Joe Root said he was up for a scrap against South Africa
His team were on the ropes after a serious pummelling at Trent Bridge, the cocksure composure of victory in the first match of the series a distant memory.
A familiar tale of brittle batting and swiftly crumbling confidence saw England concede a huge first innings advantage of 130 runs against the revitalised tourists.
By the close South Africa were 75-1 second time around, a lead of 205 runs. They appear to be cruising to a victory that will make the series 1-1 with two matches to play.
The truth was brutal yesterday. One team scrapped for all they were worth, full of fighting spirit and intelligent intent. England, by contrast, batted as if they were on easy street, trying to score runs at breakneck speed on an overcast day when conditions suited the bowlers.
Was this a touch of complacency following the comfortable win at Lord’s? Was it just rotten tactics?
Root himself must take some of the blame. The new England captain tried to lead from the front with a scintillating knock of 78, batting with majestic class at times.
England fell apart of day two of the Second Test
It also proved his downfall when he tried one attacking shot too many and gave away his wicket – and it was a general approach that proved reckless for his colleagues.
There is another piece of cricketing wisdom – which is that a captain is only as good as his team.
This batting line-up is still well short of the requisite quality.
A crackerjack day of tumbling wickets had actually begun well for England when James Anderson took four quick scalps in half an hour to knock over South Africa’s tail.
They moved on from an overnight 309-6 to 33 all out as Anderson found considerable swing at his favourite ground. the dismissals meant that he and Stuart Broad passed 700 Test wickets as a partnership, the second best fast bowling pair in history after Curtly Ambrose and Courtney Walsh.
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For a few minutes the Trent Bridge crowd roared approval. Why not? It is a formidable achievement to be cherished.
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England headed to Sydney with the 2010-11 Ashes in the bag but a series win was at stake. Hundreds from Alastair Cook, Ian Bell and Matt Prior set up a total of 644 before the seamers forced the tourists to an innings win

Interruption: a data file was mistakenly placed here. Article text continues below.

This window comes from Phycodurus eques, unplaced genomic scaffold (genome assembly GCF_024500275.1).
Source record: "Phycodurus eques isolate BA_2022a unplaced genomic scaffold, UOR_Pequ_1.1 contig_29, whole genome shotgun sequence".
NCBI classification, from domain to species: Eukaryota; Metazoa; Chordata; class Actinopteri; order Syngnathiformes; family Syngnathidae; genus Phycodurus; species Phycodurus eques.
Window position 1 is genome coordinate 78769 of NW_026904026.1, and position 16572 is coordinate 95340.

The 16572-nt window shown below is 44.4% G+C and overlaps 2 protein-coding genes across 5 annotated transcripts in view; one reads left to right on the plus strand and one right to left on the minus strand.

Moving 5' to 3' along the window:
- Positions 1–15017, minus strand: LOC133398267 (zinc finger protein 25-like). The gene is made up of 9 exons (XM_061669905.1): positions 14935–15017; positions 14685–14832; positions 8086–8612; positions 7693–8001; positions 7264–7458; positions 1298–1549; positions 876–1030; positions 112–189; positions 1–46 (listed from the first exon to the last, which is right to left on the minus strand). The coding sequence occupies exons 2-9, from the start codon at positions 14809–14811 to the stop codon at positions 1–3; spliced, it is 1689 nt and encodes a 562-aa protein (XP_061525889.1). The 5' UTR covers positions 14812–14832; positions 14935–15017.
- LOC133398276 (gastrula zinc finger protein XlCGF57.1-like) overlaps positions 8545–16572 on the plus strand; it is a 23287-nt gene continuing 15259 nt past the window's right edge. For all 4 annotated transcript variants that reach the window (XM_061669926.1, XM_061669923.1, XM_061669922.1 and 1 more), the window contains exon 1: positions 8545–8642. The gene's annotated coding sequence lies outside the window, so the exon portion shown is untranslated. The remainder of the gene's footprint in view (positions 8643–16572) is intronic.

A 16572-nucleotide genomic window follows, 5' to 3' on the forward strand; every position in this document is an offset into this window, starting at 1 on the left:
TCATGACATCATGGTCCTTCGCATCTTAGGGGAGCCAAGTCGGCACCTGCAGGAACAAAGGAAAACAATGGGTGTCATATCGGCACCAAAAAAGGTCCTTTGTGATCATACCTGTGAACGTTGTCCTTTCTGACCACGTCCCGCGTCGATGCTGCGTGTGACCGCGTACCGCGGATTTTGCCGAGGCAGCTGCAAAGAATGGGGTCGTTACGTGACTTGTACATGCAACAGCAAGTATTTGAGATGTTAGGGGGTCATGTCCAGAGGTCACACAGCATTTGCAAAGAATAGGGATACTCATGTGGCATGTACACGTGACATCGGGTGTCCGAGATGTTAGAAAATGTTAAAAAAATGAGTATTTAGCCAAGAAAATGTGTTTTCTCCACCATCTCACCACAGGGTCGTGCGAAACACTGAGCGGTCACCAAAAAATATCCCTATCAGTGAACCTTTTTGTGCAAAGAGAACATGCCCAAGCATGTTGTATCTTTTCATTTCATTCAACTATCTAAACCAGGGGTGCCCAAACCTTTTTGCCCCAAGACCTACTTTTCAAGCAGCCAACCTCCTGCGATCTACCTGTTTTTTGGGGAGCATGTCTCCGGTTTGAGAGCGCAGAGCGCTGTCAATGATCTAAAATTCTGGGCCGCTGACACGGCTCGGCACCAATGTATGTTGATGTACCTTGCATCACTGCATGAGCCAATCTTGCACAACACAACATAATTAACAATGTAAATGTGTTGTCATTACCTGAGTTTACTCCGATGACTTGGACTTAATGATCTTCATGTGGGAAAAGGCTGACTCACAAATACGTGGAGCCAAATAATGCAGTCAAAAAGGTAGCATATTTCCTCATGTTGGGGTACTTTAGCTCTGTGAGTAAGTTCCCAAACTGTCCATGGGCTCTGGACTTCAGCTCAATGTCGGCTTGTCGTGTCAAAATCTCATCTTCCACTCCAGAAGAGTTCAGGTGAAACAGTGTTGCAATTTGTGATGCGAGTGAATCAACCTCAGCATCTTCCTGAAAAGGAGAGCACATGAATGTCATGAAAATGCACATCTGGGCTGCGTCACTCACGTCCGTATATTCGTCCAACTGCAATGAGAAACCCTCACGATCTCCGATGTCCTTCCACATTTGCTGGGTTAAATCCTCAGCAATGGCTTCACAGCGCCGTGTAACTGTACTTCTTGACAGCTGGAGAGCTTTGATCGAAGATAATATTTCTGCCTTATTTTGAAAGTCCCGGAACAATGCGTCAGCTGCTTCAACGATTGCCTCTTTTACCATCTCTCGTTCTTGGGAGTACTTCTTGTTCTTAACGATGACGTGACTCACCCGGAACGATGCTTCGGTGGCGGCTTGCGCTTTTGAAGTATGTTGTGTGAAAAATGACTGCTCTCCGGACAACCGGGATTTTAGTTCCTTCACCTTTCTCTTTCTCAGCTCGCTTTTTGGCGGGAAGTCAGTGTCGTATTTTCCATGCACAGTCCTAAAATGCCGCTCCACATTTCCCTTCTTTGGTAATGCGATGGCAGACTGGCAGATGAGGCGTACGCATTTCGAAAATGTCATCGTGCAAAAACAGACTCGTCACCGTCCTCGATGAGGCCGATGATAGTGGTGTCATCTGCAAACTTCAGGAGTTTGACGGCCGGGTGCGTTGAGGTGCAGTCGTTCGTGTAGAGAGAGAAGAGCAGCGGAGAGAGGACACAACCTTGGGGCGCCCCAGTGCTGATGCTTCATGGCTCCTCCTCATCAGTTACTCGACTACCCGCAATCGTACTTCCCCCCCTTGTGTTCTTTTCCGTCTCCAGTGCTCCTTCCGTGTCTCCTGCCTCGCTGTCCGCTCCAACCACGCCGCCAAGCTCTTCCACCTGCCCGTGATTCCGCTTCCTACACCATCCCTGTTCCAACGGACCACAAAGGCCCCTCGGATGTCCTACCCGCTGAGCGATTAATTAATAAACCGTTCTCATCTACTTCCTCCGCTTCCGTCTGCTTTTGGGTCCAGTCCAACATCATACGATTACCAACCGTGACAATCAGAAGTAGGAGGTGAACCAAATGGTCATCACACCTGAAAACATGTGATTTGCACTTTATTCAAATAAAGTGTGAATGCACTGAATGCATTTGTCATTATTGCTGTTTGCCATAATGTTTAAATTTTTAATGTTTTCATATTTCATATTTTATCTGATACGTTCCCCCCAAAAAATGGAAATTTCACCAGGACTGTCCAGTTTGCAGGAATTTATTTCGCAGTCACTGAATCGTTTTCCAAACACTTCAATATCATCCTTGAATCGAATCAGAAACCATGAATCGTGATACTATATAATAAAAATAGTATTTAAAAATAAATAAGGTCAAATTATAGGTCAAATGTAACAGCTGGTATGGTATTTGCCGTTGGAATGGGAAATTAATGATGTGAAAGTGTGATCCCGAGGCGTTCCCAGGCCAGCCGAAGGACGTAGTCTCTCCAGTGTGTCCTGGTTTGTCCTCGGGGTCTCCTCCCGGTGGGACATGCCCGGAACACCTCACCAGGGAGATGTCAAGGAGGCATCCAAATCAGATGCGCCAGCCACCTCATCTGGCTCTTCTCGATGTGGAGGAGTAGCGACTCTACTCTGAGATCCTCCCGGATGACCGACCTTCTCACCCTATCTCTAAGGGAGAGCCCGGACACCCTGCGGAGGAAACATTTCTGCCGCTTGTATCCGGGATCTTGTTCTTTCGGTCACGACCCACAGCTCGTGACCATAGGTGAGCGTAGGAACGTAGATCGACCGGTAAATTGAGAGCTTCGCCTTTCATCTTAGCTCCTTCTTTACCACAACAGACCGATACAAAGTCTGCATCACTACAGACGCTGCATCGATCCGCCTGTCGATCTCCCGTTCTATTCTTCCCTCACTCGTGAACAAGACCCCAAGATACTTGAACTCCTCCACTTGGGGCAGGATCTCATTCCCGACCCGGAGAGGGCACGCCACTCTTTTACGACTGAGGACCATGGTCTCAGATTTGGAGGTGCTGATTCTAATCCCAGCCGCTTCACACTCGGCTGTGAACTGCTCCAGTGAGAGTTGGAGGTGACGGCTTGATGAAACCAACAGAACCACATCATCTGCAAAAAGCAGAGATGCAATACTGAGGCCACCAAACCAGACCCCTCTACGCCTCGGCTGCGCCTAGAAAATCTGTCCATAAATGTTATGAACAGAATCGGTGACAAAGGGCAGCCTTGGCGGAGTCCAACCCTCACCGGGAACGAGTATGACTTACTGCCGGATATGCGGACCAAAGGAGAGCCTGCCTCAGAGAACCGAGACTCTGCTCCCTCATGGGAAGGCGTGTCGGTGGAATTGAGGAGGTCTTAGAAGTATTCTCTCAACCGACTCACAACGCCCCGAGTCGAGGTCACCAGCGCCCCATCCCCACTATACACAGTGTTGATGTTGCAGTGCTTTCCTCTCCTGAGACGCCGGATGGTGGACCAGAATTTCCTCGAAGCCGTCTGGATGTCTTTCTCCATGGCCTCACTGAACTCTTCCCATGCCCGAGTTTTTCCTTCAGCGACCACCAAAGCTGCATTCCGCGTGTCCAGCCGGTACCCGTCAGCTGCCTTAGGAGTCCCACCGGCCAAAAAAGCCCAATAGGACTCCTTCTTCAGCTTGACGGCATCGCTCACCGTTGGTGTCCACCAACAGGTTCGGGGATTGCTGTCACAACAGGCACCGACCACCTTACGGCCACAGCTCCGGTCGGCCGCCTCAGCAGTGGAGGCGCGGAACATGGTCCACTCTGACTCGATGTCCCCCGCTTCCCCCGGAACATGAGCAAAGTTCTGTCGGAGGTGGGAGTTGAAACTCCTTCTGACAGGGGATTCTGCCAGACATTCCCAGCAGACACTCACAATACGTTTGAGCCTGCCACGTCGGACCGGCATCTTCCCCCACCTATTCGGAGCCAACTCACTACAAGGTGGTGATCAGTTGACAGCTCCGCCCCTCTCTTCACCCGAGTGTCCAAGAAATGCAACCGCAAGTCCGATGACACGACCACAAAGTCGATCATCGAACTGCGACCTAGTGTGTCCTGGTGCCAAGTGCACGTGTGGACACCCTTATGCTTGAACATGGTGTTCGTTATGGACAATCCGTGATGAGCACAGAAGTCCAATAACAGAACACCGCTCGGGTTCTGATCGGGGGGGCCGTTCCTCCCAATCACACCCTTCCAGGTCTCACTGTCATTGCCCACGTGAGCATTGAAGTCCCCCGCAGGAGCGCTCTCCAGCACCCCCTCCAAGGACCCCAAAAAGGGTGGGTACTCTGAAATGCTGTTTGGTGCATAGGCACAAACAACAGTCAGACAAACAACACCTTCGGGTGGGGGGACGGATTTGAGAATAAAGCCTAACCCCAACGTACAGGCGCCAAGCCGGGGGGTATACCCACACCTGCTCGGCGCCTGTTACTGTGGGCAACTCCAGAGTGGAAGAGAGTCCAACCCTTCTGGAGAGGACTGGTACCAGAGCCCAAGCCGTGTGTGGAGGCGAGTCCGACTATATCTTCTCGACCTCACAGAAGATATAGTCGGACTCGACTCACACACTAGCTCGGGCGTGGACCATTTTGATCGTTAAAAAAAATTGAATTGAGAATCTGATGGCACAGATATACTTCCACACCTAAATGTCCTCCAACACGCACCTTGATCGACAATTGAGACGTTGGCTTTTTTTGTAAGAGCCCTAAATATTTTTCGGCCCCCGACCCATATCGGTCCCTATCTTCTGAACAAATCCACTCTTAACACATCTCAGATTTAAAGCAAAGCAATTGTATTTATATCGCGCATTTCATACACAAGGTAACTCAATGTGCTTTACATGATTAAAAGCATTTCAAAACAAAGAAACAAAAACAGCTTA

The spectators were quickly hushed, though, when England openers Alastair Cook and Keaton Jennings were both gone with only three runs scored. Root came in and counter-attacked with princely assurance, peppering the boundary with fine square cuts and fierce pull shots. He is an outstanding talent.
Sadly, only Jonny Bairstow, who scrambled 45 runs, proved any kind of ally.
England had reached 142-3 when Root perished trying to drive a wide delivery from Mornie Morkel. They rapidly and miserably collapsed to 205 all out, three wickets going down on 199 alone amid the disarray.
The innings lasted barely four hours and 50 overs. You simply don’t win Test matches batting for such a short period.
If anything symbolised England’s woes it was the sight of a deeply frustrated Ben Stokes spending 37 minutes to record a duck.
He was eventually caught behind off left-arm spinner Keshav Maharaj but even then had to suffer the indignity of waiting halfway to the pavilion while the umpires checked whether the ball had struck the wicket-keeper’s helmet before being snaffled. It hadn’t.
The dismissal of Liam Dawson, ninth man out when he top-edged a sweep off Maharaj, prompted particular growls as well as groans of dismay from the England fans. His selection as a second spinner, rather than England playing an experienced front-line batsman like Jos Buttler, has proved a foolish luxury.
Could England’s bowlers rescue the cause? Anderson and Broad began beautifully with the new ball, confounding the batsmen with movement off the seam and in the air.
South Africa responded with watchful defiance despite the loss of opener Heino Kuhn, who edged to Root at second slip for eight.
It was serious batting from Dean Elgar and Hashim Amla that illuminated the folly of England’s approach earlier in the day.
Much of the crowd departed long before the end. Legend Geoffrey Boycott declared that England’s batting had been “absolute tripe.” Empty seats told their own story.